“So the president enters these negotiations and it has been a process of constant appeasement. Moment after moment, we went from saying no enriching and reprocessing to you can enrich and reprocess at 5 percent to you can enrich up to 20 percent for research purposes. We went from saying no enrichment ever to saying in ten or 15 years all bets are off.
“And there are still items in the negotiation that are not clear. You know, the White House put out a fact sheet. They put out a piece of paper and they said, ‘This is what we agreed to.’ And Iran put out a piece of paper just like it, except it sounded like a totally different deal.
“For example, the U.S. fact sheet said that sanctions on Iran would not come off until Iran complied. But Iran’s fact sheet said: no, no, sanctions come off immediately.
“And now when you press the White House on it, they refuse to say that, in fact, it will be phased, not immediate. That’s why I filed an amendment.
“Even though I think that the president’s deal, as outlined in the fact sheet, was not good enough, I filed an amendment to at least hold them to that. And the amendment to this bill read very simply, it just said that whatever deal the president crafts has to reflect the fact sheet that he provided the Senate. But we couldn’t get a vote on it.
“The other amendment I filed is that any deal with Iran should be conditioned on Iran recognizing Israel’s right to exist. And here’s why that was so important. That was so important because this is not just about the nuclear program. The deal the president is trying to sign is about removing sanctions, meaning money is now going to flow back into the Iranian government’s coffers. What are they going to do with this money? Are they going to build roads, hospitals? Are they going to donate to charity? No. Are they going to buy food and medicine for people that are hurting around the world, the hundreds of thousands that have been displaced by Assad, their puppet? No. They’re going to use that money to sponsor terrorism, and the prime target of the terrorism they sponsor is the state of Israel. We couldn’t get a vote on that amendment either. Apparently there are senators terrified of voting against that amendment, so they’d rather not have a vote at all.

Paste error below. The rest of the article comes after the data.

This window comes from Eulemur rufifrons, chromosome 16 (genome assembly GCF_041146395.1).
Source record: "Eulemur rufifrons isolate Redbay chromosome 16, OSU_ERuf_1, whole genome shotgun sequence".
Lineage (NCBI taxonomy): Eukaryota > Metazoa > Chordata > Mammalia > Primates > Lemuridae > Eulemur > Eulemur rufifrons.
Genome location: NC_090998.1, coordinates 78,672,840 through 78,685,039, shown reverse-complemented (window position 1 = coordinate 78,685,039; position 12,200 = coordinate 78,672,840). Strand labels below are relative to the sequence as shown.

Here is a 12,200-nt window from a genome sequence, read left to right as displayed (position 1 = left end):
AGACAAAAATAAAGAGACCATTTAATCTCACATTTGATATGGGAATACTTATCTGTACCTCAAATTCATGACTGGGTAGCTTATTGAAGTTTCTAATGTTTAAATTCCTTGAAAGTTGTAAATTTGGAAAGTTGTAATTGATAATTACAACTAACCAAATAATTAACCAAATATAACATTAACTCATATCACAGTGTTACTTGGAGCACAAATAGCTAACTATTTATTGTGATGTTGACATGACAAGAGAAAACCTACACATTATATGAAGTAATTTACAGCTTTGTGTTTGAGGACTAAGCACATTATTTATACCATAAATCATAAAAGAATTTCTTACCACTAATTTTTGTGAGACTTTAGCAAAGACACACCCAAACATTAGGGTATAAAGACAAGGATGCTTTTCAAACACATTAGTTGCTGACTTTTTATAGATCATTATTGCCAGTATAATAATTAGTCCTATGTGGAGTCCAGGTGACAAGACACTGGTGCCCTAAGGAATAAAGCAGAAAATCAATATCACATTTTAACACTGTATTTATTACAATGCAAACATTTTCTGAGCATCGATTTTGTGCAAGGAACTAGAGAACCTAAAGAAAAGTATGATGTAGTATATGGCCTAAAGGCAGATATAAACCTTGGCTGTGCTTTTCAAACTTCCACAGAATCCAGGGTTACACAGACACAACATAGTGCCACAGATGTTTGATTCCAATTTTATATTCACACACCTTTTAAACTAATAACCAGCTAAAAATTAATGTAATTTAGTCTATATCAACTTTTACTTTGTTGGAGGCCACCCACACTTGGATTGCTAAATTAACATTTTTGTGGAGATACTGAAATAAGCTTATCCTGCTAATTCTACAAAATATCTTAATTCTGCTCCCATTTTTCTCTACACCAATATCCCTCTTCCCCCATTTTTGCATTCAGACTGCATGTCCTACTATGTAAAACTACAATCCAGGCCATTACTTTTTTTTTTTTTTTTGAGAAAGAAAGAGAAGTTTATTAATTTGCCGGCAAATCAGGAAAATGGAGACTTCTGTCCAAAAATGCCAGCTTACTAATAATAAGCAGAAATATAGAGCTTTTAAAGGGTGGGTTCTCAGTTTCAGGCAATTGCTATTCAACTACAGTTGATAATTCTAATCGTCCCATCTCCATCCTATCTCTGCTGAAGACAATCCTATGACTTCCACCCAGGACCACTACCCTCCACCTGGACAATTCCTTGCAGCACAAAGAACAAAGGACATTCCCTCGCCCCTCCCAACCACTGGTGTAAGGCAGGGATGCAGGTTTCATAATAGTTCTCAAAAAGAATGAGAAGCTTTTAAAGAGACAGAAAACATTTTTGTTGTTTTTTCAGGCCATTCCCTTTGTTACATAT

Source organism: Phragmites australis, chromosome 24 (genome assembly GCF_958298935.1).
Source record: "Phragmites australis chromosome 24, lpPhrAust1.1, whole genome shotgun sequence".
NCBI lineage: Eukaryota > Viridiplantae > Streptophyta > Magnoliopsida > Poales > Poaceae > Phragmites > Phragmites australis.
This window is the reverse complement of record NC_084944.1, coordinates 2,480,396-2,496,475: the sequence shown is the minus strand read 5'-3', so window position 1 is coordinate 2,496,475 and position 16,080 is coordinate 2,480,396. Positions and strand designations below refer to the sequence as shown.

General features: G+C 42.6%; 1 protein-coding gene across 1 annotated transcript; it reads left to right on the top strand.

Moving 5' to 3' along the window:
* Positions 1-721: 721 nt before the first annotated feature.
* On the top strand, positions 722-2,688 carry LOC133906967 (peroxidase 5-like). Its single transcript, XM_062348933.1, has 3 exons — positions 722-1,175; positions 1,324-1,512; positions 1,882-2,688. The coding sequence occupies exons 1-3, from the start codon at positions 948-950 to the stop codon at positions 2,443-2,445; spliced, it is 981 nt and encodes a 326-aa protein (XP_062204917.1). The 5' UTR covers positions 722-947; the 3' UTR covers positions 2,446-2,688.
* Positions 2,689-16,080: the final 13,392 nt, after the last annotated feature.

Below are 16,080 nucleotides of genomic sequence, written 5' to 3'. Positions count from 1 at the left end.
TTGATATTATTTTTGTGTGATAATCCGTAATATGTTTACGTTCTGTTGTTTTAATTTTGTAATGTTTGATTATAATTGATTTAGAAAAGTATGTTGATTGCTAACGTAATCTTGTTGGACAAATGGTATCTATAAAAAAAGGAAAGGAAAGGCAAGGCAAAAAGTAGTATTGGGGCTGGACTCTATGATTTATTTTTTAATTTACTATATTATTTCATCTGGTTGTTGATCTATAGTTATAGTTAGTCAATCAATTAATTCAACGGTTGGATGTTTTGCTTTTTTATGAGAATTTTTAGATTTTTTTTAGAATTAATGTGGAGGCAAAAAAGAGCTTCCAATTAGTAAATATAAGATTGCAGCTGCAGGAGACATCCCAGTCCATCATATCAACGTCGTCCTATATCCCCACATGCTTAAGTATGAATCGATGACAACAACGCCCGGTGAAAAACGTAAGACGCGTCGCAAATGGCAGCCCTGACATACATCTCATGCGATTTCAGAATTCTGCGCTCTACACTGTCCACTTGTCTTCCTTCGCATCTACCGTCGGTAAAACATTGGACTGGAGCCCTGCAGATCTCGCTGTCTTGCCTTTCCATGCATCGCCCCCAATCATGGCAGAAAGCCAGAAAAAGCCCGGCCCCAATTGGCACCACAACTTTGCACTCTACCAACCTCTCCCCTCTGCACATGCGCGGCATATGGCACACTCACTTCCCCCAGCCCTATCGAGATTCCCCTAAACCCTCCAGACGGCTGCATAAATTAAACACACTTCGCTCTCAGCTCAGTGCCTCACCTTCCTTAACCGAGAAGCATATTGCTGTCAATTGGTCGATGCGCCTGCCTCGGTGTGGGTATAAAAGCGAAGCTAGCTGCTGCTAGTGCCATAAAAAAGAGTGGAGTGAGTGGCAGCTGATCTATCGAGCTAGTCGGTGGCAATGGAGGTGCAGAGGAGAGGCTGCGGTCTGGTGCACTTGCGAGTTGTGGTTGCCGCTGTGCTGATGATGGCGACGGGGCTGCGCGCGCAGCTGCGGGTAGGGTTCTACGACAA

“So I am deeply disappointed by the direction this debate has taken, because I felt and I understand that this deal was carefully crafted. I am on the committee that passed it.
“But I also understand that every member of the Senate has a right to be heard on this debate. And unfortunately, only a couple of amendments were allowed to be voted on, and no one else had an opportunity to get their amendments voted on – amendments that I thought would have made this bill much more meaningful.
“But now we’ve reached this point where the majority leader has filed cloture on the bill because it’s time to move on to these other issues, and I respect that, and we have to make a decision.